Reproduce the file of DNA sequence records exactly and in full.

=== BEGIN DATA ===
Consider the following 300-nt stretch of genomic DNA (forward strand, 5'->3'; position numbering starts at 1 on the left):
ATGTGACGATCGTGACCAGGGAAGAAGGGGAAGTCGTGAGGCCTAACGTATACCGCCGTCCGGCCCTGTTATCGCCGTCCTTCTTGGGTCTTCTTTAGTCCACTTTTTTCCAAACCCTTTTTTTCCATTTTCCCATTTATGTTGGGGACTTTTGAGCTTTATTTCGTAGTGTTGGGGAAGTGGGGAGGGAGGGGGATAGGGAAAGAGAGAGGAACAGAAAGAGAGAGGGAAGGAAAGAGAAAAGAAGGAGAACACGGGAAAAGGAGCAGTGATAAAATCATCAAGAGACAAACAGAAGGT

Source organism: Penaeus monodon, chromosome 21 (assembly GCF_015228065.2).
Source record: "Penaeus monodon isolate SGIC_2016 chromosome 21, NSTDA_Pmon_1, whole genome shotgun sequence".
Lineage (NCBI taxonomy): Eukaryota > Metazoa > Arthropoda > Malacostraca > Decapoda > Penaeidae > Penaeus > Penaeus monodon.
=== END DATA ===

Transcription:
Consider the following 300-nt stretch of genomic DNA (forward strand, 5'->3'; position numbering starts at 1 on the left):
ATGTGACGATCGTGACCAGGGAAGAAGGGGAAGTCGTGAGGCCTAACGTATACCGCCGTCCGGCCCTGTTATCGCCGTCCTTCTTGGGTCTTCTTTAGTCCACTTTTTTCCAAACCCTTTTTTTCCATTTTCCCATTTATGTTGGGGACTTTTGAGCTTTATTTCGTAGTGTTGGGGAAGTGGGGAGGGAGGGGGATAGGGAAAGAGAGAGGAACAGAAAGAGAGAGGGAAGGAAAGAGAAAAGAAGGAGAACACGGGAAAAGGAGCAGTGATAAAATCATCAAGAGACAAACAGAAGGT

Source organism: Penaeus monodon, chromosome 21 (assembly GCF_015228065.2).
Source record: "Penaeus monodon isolate SGIC_2016 chromosome 21, NSTDA_Pmon_1, whole genome shotgun sequence".
Lineage (NCBI taxonomy): Eukaryota > Metazoa > Arthropoda > Malacostraca > Decapoda > Penaeidae > Penaeus > Penaeus monodon.